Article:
The mosquitoes started buzzing around for the first time today, so we knew it was time to start tapping birch trees. Birch sap is a delightful, slightly sweet drink loaded with vitamins and mineral. By this time if year, it's been several months since we've had any fresh fruits or vegetables, and birch sap is an energizing "Spring Tonic". This might not be a national holiday, but around our house Birch Tapping Day is cause for celebration! This day goes on the calendar as the day we started replacing all of our drinking water with birch sap. I'm sure our spring water is great, but there's nothing like ice cold birch sap straight from the tree. We'll treasure the next two weeks while the sap is running.
If you're interested in learning to tap trees and make your own syrup, take a look at this little book Backyard Sugarin': A Complete How-To Guide, Third Edition
. It's great for helping you learn the basics to get started.
Zeke and Jed found a birch stump that started running several days ago, but it was on a sunny, south-facing slope. Since the place we go to tap is shadier, the trees there are usually a few days behind. The boys were so excited about this beverage God provides each year that they spend lots of time at the stump slurping up the sap as quickly as it oozes out. Whenever they get thirsty, they wander over for a drink of the sweet sap. Here are two pictures of them sucking sap from the stump just before bed the other night.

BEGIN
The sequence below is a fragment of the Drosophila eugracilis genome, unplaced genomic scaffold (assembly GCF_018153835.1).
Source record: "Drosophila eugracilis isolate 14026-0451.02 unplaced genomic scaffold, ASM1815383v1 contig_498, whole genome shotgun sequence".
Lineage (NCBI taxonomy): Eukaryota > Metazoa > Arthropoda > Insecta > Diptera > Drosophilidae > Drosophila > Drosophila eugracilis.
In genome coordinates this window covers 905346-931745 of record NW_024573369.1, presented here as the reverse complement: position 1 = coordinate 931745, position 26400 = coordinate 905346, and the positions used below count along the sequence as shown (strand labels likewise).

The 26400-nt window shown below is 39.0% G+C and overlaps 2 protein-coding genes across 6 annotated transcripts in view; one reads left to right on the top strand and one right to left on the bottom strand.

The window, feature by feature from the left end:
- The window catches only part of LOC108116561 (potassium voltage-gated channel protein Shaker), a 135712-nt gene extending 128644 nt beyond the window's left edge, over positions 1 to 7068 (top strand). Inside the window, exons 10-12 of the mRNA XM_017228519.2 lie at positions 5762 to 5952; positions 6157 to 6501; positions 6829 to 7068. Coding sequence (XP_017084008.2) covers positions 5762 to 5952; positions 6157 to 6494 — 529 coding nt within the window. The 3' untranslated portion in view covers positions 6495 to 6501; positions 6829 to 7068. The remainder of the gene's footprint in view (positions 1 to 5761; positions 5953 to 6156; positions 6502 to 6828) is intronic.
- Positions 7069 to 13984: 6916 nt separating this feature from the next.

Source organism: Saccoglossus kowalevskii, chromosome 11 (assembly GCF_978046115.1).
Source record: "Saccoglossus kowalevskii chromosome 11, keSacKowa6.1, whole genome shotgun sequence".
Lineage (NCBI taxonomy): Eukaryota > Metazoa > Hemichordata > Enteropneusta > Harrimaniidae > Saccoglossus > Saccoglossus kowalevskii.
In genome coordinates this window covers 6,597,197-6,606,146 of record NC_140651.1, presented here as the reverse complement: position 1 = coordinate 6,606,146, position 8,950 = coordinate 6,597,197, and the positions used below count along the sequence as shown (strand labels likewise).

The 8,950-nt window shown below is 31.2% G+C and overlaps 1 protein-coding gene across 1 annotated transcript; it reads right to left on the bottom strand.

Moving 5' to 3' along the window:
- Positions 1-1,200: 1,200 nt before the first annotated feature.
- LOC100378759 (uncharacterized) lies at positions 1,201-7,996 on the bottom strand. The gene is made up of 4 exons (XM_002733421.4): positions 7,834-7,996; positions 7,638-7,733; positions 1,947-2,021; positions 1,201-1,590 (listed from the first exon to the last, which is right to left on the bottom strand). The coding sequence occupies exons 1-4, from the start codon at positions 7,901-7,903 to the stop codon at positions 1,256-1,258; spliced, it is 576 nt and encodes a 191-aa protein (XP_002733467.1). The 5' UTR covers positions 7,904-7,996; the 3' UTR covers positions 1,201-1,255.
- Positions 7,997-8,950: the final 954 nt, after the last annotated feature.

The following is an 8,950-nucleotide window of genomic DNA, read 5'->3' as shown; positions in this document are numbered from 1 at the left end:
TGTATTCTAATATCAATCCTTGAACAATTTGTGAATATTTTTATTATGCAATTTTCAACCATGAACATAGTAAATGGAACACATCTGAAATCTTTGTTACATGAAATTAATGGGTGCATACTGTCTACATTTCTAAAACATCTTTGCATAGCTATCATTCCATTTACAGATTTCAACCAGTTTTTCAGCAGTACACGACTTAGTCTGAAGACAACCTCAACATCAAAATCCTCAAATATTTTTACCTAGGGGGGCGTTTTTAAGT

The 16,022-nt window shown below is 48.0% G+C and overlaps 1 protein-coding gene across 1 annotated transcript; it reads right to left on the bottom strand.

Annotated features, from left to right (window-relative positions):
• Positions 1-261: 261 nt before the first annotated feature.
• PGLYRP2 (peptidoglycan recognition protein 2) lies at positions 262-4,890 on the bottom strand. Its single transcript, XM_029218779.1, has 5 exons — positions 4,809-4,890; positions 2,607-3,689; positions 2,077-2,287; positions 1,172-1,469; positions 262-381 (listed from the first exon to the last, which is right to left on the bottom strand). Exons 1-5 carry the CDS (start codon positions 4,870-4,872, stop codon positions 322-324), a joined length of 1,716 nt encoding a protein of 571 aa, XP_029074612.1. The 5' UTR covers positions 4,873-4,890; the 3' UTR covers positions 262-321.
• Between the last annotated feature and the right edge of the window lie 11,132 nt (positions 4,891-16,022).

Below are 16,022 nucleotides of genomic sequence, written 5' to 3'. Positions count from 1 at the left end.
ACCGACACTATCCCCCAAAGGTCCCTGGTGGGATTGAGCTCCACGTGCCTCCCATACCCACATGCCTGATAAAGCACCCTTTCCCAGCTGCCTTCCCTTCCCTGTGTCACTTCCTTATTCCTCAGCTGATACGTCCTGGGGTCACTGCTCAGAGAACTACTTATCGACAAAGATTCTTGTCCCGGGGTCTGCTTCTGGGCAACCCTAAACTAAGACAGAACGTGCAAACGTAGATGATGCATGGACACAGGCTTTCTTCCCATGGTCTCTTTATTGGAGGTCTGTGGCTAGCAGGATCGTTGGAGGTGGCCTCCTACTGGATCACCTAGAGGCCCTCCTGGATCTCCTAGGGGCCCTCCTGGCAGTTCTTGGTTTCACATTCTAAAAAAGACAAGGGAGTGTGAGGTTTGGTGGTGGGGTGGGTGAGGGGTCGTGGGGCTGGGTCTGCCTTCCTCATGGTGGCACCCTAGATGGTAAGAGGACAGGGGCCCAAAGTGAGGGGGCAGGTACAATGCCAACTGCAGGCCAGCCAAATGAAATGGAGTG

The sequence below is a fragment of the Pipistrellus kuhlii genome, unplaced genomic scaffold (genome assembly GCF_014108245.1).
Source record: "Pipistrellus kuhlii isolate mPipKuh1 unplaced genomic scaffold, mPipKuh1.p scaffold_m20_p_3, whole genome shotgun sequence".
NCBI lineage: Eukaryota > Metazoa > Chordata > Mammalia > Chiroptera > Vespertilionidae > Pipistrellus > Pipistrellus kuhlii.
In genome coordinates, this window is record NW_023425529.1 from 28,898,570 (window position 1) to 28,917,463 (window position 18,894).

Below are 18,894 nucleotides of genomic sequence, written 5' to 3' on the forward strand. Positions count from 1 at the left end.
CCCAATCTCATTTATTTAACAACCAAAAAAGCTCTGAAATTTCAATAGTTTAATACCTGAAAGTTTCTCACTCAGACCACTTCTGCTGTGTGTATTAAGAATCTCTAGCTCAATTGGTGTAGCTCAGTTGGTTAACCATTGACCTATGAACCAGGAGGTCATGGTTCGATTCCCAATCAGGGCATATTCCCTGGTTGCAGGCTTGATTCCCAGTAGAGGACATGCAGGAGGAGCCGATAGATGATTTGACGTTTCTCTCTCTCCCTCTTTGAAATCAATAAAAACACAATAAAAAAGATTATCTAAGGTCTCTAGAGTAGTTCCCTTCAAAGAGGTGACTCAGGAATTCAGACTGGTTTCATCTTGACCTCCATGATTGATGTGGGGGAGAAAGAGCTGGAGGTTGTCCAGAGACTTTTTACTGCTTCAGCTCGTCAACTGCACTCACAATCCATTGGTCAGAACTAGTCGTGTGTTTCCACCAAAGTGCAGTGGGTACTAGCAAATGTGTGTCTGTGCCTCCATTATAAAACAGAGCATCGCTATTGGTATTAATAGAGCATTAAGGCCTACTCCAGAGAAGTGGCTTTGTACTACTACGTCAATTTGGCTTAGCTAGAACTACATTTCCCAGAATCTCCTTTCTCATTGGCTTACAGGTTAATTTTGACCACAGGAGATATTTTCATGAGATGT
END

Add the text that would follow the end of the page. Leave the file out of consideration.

Jed and Zeke helped gather up all the equipment today and were ready to tap some trees!
Here's Chuck drilling a small hole in the first tree.
Chuck made the spouts out of pieces of spruce. He cut pieces about 3" long, shaved them to size and drilled holes through the middle. In this picture you can see a drop of sap just starting to come out. Some people just carve a channel the length of the spout to direct the sap, which is what we have done in the past. But we found that the exposed channel tends to attract more bugs.
Here's one of the coffee cans hanging beneath a spout.
We put a zip top plastic bag in the coffee cans and try to seal it up as best we can over the spout to keep out bugs.
Just a few hours after we tapped the trees, two of the four had already put out nearly two quarts each. I expect they'll be overflowing by morning when we check them again. Might have to find larger containers.
I think next year I'm going to try my hand at making a little birch syrup. I wanted to do it this spring, but too many irons in the fire already. It takes something like 80 to 100 gallons of birch sap to make just 1 gallon of syrup. I've read that a gallon of maple syrup only requires about 40 gallons of sap, so you can see this would be a huge time commitment.
With four trees tapped so far, we'll have plenty of sap to drink, and enough to share with the dog and cat. I'll use the extra as the liquid when I make soap. I wish I knew of a way to preserve the sap for year-round drinking. I've read that a company in Russia bottles birch sap and sells it all over the world. The extension service told me that it would not be safe to do only a boiling water bath. I've thought about pressure canning the sap, but I wonder if it would kill most of the nutrients. If anybody reading this has an idea about that, please let me know.